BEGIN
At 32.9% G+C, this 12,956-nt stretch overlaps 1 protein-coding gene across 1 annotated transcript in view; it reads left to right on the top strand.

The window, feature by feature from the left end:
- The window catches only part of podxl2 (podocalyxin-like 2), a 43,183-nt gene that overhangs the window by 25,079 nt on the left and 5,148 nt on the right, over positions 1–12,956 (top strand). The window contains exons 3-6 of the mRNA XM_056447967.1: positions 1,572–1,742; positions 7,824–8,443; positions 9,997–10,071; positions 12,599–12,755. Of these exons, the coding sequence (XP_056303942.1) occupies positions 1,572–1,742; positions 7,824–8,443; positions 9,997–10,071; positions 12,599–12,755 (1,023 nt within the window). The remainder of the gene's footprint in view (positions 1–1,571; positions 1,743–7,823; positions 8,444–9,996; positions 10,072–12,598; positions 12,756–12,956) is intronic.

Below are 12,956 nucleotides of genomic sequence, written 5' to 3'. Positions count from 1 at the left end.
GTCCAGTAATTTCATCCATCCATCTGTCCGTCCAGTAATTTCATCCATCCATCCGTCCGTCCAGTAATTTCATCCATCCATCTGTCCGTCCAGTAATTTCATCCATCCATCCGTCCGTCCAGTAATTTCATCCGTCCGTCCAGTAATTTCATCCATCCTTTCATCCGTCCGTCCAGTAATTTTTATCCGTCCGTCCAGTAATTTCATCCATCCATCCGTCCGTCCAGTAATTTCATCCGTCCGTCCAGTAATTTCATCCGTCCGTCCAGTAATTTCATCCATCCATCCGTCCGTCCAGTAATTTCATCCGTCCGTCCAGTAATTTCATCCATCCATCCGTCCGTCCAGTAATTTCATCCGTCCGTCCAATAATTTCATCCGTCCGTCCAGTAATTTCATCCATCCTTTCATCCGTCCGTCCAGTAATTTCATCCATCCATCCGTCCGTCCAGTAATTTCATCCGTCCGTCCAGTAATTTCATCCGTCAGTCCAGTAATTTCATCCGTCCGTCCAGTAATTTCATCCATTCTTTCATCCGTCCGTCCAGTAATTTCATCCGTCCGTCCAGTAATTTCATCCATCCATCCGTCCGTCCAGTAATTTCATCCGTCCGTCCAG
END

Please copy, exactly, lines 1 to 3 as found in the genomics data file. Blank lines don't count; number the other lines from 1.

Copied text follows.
At 32.9% G+C, this 12,956-nt stretch overlaps 1 protein-coding gene across 1 annotated transcript in view; it reads left to right on the top strand.

The window, feature by feature from the left end:
- The window catches only part of podxl2 (podocalyxin-like 2), a 43,183-nt gene that overhangs the window by 25,079 nt on the left and 5,148 nt on the right, over positions 1–12,956 (top strand). The window contains exons 3-6 of the mRNA XM_056447967.1: positions 1,572–1,742; positions 7,824–8,443; positions 9,997–10,071; positions 12,599–12,755. Of these exons, the coding sequence (XP_056303942.1) occupies positions 1,572–1,742; positions 7,824–8,443; positions 9,997–10,071; positions 12,599–12,755 (1,023 nt within the window). The remainder of the gene's footprint in view (positions 1–1,571; positions 1,743–7,823; positions 8,444–9,996; positions 10,072–12,598; positions 12,756–12,956) is intronic.